Last week we had an experience at home that had me thinking about homechooling vs. conventional schooling again.
Our laundry room got flooded. It wasn't as bad as it sounds. A washing machine hose wiggled out of place and a rinse cycle went all over the floor instead of down the drain. It has happened before; we thought we had the problem resolved but... guess not!
So it was sometime between math and doing our discussion questions on the week's chapters of Little House on the Prairie when we discovered the flood. It was an extremely inconvenient time - we were on a tight schedule to finish our tablework, eat lunch, and get to a homeschool program at a local library. But the laundry room is also a storeroom, and it was packed, and it had to be emptied...
My kids really sprang into action. We carried stuff out to the back yard. Wet lawn chairs were set up to dry. Cardboard boxes of powdered detergent were taken into the kitchen and the dry contents dumped into bowls and labeled. The mop, and then the shop-vac, were put to use. Then the kids went into the dungeon (a 4-ft tall crawlspace that we use for storage) to check the damage in there. They got towels and helped clean that up too.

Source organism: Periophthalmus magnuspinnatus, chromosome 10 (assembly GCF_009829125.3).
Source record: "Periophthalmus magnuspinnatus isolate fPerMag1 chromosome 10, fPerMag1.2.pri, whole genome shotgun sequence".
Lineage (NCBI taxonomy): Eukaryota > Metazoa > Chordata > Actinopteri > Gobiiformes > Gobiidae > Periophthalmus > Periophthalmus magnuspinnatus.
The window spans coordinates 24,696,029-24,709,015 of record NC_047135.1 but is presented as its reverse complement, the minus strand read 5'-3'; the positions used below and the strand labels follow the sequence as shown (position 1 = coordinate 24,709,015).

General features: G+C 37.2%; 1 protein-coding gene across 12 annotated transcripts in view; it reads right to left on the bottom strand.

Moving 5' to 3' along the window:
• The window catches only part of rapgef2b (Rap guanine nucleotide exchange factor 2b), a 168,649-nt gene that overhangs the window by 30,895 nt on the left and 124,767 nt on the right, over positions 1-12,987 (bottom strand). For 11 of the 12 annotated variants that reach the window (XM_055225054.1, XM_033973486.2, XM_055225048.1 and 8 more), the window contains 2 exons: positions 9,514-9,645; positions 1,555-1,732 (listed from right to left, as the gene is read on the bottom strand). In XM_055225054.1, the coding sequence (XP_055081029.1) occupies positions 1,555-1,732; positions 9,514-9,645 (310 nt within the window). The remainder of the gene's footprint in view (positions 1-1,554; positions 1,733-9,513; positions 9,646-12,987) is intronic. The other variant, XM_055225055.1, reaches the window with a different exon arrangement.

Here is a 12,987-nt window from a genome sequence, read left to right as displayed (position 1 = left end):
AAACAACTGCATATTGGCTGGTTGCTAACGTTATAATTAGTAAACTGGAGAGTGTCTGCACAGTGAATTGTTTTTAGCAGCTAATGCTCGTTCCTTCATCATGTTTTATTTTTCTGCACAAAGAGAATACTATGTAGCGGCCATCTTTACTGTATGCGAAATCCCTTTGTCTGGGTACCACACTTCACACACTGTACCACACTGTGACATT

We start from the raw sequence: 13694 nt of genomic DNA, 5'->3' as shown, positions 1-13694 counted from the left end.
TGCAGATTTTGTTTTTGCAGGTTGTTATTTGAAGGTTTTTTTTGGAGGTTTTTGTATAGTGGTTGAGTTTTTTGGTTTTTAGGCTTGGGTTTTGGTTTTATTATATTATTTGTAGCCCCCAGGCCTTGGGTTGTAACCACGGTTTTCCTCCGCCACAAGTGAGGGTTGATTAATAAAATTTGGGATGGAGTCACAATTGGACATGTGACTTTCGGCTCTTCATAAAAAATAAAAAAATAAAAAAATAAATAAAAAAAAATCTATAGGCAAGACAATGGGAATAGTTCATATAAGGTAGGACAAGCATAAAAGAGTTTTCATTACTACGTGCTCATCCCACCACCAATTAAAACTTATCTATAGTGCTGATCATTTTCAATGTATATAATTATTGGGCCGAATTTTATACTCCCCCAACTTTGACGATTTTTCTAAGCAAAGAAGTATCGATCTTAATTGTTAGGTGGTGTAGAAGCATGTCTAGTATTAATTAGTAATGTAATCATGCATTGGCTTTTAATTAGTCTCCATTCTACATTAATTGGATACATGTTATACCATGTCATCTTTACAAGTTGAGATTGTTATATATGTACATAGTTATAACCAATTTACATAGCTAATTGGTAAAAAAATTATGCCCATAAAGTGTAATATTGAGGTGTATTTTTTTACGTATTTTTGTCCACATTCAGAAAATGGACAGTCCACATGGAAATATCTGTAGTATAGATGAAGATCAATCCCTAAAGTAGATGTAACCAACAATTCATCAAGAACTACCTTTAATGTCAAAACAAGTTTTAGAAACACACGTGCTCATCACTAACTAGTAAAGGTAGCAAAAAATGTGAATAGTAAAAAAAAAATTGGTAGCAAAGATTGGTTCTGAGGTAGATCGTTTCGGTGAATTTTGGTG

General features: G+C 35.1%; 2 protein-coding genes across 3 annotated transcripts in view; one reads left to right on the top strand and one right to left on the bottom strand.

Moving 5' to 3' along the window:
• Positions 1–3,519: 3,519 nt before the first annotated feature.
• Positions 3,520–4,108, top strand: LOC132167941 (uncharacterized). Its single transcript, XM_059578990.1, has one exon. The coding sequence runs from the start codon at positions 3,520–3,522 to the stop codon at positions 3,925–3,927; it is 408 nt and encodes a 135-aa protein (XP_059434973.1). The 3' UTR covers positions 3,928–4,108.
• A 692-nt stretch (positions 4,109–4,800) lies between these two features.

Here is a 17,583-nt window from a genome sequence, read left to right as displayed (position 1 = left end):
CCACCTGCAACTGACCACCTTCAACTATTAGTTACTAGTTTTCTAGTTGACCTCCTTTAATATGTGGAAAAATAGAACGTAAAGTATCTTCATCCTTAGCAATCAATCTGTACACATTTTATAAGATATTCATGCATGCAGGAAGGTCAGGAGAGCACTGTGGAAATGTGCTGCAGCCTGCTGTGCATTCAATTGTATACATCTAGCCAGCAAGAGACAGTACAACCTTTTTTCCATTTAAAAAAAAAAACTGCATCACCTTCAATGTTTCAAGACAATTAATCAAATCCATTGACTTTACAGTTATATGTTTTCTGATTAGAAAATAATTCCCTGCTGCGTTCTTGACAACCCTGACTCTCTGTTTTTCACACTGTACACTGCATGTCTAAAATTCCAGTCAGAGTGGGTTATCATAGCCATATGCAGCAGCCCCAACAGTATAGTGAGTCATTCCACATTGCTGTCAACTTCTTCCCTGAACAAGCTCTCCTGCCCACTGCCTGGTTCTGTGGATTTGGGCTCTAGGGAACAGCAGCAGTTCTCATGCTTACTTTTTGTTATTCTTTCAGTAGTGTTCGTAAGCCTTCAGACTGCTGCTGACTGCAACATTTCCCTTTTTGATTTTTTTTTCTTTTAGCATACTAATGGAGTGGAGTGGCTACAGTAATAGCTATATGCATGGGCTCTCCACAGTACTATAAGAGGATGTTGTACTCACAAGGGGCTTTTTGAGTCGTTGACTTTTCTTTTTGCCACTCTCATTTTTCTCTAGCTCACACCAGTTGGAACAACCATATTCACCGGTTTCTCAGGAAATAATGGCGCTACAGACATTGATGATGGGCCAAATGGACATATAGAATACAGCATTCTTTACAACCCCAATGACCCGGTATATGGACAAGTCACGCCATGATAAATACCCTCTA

By the time we were done there was just time to jump in the car and eat lunch on the way to the library. During the weather program my mind wandered. What an interruption to my kids' "school" day! I pondered a bit. If they'd been at school, they wouldn't have had their day cut short. I'd have taken care of it by myself. They would have done all the things they were supposed to do. They wouldn't have had McDonald's for lunch on the road. They'd have had a normal day and wouldn't even have to know about the flood.
But wait a minute! I'd have had to do all that work alone. It would have taken forever! They wouldn't have had the experience of jumping into some hard work that needed to be done in a hurry. They would have missed out on some real life. I was proud of them for working so hard, for responding so well to the situation. They felt a sense of accomplishment for providing so much help. I don't know for sure, but maybe more than they'd have felt coming home with a gold-starred math worksheet.
Used to be that it was normal for kids to be home with their families, experiencing real life and doing real work. Now it seems like an interruption to the more important work of going to school.
I'm glad my kids were home that day. And I'm glad for that minor, non-life-threatening emergency that showed us all that when they need to, they can step up and get some work done.